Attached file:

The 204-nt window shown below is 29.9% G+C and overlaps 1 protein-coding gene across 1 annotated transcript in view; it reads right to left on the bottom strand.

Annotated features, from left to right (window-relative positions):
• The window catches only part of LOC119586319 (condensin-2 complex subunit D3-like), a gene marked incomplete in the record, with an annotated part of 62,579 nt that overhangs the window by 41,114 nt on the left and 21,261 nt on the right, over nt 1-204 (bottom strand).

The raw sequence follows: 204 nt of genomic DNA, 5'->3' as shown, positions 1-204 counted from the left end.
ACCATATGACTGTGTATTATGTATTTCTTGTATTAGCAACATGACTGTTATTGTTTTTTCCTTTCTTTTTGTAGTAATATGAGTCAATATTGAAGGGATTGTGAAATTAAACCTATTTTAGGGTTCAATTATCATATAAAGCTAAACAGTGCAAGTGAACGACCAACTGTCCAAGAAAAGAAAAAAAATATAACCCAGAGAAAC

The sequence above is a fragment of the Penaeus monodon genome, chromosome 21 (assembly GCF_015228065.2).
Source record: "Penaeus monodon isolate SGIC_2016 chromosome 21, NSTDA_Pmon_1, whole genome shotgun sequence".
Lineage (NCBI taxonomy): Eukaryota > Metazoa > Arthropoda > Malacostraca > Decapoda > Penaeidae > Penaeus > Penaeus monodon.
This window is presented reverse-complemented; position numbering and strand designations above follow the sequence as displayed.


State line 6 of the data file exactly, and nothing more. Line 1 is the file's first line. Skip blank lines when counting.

The sequence above is a fragment of the Penaeus monodon genome, chromosome 21 (assembly GCF_015228065.2).